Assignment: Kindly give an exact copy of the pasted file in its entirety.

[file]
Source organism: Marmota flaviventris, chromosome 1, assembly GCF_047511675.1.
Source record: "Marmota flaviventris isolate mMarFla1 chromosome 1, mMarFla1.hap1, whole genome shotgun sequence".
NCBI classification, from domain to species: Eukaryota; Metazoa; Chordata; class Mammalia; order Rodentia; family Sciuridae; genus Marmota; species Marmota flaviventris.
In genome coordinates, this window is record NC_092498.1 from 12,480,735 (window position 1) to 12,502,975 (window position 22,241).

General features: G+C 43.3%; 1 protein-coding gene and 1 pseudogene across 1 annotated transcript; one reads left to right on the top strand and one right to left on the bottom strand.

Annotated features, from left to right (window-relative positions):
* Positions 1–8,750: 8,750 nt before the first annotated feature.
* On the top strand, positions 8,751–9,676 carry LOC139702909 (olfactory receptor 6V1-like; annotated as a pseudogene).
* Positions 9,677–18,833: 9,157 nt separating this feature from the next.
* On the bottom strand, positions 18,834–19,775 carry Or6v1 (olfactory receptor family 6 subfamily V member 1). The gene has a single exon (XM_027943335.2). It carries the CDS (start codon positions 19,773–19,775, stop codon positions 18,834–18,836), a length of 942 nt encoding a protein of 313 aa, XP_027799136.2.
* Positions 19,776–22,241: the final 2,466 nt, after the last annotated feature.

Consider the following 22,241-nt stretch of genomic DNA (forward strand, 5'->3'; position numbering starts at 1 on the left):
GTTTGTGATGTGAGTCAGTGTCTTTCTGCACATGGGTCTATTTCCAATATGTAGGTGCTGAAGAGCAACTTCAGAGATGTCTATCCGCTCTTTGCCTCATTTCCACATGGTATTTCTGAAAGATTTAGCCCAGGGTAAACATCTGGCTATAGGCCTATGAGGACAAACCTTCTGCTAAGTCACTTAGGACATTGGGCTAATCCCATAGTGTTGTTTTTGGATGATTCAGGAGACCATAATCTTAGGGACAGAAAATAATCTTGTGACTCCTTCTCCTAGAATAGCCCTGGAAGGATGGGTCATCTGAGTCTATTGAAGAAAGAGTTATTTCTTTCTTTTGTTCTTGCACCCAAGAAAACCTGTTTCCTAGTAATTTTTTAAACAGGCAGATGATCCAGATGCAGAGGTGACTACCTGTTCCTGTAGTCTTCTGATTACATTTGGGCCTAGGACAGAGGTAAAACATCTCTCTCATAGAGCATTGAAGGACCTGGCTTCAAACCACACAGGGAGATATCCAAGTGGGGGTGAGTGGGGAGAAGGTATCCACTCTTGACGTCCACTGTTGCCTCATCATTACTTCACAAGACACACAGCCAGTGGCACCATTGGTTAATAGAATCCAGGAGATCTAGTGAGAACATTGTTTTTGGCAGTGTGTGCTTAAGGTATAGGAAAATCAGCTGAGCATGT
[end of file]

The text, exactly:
Source organism: Marmota flaviventris, chromosome 1, assembly GCF_047511675.1.
Source record: "Marmota flaviventris isolate mMarFla1 chromosome 1, mMarFla1.hap1, whole genome shotgun sequence".
NCBI classification, from domain to species: Eukaryota; Metazoa; Chordata; class Mammalia; order Rodentia; family Sciuridae; genus Marmota; species Marmota flaviventris.
In genome coordinates, this window is record NC_092498.1 from 12,480,735 (window position 1) to 12,502,975 (window position 22,241).

General features: G+C 43.3%; 1 protein-coding gene and 1 pseudogene across 1 annotated transcript; one reads left to right on the top strand and one right to left on the bottom strand.

Annotated features, from left to right (window-relative positions):
* Positions 1–8,750: 8,750 nt before the first annotated feature.
* On the top strand, positions 8,751–9,676 carry LOC139702909 (olfactory receptor 6V1-like; annotated as a pseudogene).
* Positions 9,677–18,833: 9,157 nt separating this feature from the next.
* On the bottom strand, positions 18,834–19,775 carry Or6v1 (olfactory receptor family 6 subfamily V member 1). The gene has a single exon (XM_027943335.2). It carries the CDS (start codon positions 19,773–19,775, stop codon positions 18,834–18,836), a length of 942 nt encoding a protein of 313 aa, XP_027799136.2.
* Positions 19,776–22,241: the final 2,466 nt, after the last annotated feature.

Consider the following 22,241-nt stretch of genomic DNA (forward strand, 5'->3'; position numbering starts at 1 on the left):
GTTTGTGATGTGAGTCAGTGTCTTTCTGCACATGGGTCTATTTCCAATATGTAGGTGCTGAAGAGCAACTTCAGAGATGTCTATCCGCTCTTTGCCTCATTTCCACATGGTATTTCTGAAAGATTTAGCCCAGGGTAAACATCTGGCTATAGGCCTATGAGGACAAACCTTCTGCTAAGTCACTTAGGACATTGGGCTAATCCCATAGTGTTGTTTTTGGATGATTCAGGAGACCATAATCTTAGGGACAGAAAATAATCTTGTGACTCCTTCTCCTAGAATAGCCCTGGAAGGATGGGTCATCTGAGTCTATTGAAGAAAGAGTTATTTCTTTCTTTTGTTCTTGCACCCAAGAAAACCTGTTTCCTAGTAATTTTTTAAACAGGCAGATGATCCAGATGCAGAGGTGACTACCTGTTCCTGTAGTCTTCTGATTACATTTGGGCCTAGGACAGAGGTAAAACATCTCTCTCATAGAGCATTGAAGGACCTGGCTTCAAACCACACAGGGAGATATCCAAGTGGGGGTGAGTGGGGAGAAGGTATCCACTCTTGACGTCCACTGTTGCCTCATCATTACTTCACAAGACACACAGCCAGTGGCACCATTGGTTAATAGAATCCAGGAGATCTAGTGAGAACATTGTTTTTGGCAGTGTGTGCTTAAGGTATAGGAAAATCAGCTGAGCATGT